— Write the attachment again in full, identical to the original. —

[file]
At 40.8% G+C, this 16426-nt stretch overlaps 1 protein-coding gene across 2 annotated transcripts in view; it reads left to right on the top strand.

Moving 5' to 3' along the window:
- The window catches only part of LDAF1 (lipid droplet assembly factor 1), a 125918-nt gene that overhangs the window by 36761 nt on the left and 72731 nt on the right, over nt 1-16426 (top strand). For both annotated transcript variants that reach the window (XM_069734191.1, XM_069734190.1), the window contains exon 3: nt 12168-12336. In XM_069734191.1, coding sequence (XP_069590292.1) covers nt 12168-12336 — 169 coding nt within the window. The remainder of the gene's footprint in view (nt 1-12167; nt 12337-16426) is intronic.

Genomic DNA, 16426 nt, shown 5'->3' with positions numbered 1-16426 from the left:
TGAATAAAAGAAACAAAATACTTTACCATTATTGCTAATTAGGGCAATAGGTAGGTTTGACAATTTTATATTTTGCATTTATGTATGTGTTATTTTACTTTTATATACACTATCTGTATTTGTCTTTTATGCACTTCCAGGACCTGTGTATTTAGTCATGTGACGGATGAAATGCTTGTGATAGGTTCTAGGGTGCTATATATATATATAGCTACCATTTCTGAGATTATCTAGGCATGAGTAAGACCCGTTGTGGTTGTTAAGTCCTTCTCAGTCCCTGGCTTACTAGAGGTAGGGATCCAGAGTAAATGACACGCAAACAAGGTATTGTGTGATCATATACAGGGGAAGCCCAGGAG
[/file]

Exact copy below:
At 40.8% G+C, this 16426-nt stretch overlaps 1 protein-coding gene across 2 annotated transcripts in view; it reads left to right on the top strand.

Moving 5' to 3' along the window:
- The window catches only part of LDAF1 (lipid droplet assembly factor 1), a 125918-nt gene that overhangs the window by 36761 nt on the left and 72731 nt on the right, over nt 1-16426 (top strand). For both annotated transcript variants that reach the window (XM_069734191.1, XM_069734190.1), the window contains exon 3: nt 12168-12336. In XM_069734191.1, coding sequence (XP_069590292.1) covers nt 12168-12336 — 169 coding nt within the window. The remainder of the gene's footprint in view (nt 1-12167; nt 12337-16426) is intronic.

Genomic DNA, 16426 nt, shown 5'->3' with positions numbered 1-16426 from the left:
TGAATAAAAGAAACAAAATACTTTACCATTATTGCTAATTAGGGCAATAGGTAGGTTTGACAATTTTATATTTTGCATTTATGTATGTGTTATTTTACTTTTATATACACTATCTGTATTTGTCTTTTATGCACTTCCAGGACCTGTGTATTTAGTCATGTGACGGATGAAATGCTTGTGATAGGTTCTAGGGTGCTATATATATATATAGCTACCATTTCTGAGATTATCTAGGCATGAGTAAGACCCGTTGTGGTTGTTAAGTCCTTCTCAGTCCCTGGCTTACTAGAGGTAGGGATCCAGAGTAAATGACACGCAAACAAGGTATTGTGTGATCATATACAGGGGAAGCCCAGGAG